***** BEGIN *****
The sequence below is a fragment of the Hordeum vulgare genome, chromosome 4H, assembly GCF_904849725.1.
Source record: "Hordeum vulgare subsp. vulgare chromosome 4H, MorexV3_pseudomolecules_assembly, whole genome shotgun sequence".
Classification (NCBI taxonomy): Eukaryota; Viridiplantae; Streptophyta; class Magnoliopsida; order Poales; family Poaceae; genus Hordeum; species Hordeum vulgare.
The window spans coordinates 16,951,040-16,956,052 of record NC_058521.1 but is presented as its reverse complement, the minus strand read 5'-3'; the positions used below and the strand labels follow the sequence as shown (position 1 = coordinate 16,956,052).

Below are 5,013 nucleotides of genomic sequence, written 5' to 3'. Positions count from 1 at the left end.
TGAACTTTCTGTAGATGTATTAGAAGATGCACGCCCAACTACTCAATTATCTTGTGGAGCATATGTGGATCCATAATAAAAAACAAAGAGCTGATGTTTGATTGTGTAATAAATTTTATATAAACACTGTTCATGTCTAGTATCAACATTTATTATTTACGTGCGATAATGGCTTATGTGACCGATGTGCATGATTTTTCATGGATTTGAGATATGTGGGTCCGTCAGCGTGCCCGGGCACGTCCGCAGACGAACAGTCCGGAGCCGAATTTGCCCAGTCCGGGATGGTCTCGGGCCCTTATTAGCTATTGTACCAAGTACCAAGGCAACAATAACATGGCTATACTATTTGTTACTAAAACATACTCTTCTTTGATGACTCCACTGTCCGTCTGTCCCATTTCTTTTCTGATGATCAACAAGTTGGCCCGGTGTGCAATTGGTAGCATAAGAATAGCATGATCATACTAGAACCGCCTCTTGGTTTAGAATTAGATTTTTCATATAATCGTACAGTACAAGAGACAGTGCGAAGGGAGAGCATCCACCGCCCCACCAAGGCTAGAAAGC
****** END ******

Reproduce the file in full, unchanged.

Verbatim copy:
The sequence below is a fragment of the Hordeum vulgare genome, chromosome 4H, assembly GCF_904849725.1.
Source record: "Hordeum vulgare subsp. vulgare chromosome 4H, MorexV3_pseudomolecules_assembly, whole genome shotgun sequence".
Classification (NCBI taxonomy): Eukaryota; Viridiplantae; Streptophyta; class Magnoliopsida; order Poales; family Poaceae; genus Hordeum; species Hordeum vulgare.
The window spans coordinates 16,951,040-16,956,052 of record NC_058521.1 but is presented as its reverse complement, the minus strand read 5'-3'; the positions used below and the strand labels follow the sequence as shown (position 1 = coordinate 16,956,052).

Below are 5,013 nucleotides of genomic sequence, written 5' to 3'. Positions count from 1 at the left end.
TGAACTTTCTGTAGATGTATTAGAAGATGCACGCCCAACTACTCAATTATCTTGTGGAGCATATGTGGATCCATAATAAAAAACAAAGAGCTGATGTTTGATTGTGTAATAAATTTTATATAAACACTGTTCATGTCTAGTATCAACATTTATTATTTACGTGCGATAATGGCTTATGTGACCGATGTGCATGATTTTTCATGGATTTGAGATATGTGGGTCCGTCAGCGTGCCCGGGCACGTCCGCAGACGAACAGTCCGGAGCCGAATTTGCCCAGTCCGGGATGGTCTCGGGCCCTTATTAGCTATTGTACCAAGTACCAAGGCAACAATAACATGGCTATACTATTTGTTACTAAAACATACTCTTCTTTGATGACTCCACTGTCCGTCTGTCCCATTTCTTTTCTGATGATCAACAAGTTGGCCCGGTGTGCAATTGGTAGCATAAGAATAGCATGATCATACTAGAACCGCCTCTTGGTTTAGAATTAGATTTTTCATATAATCGTACAGTACAAGAGACAGTGCGAAGGGAGAGCATCCACCGCCCCACCAAGGCTAGAAAGC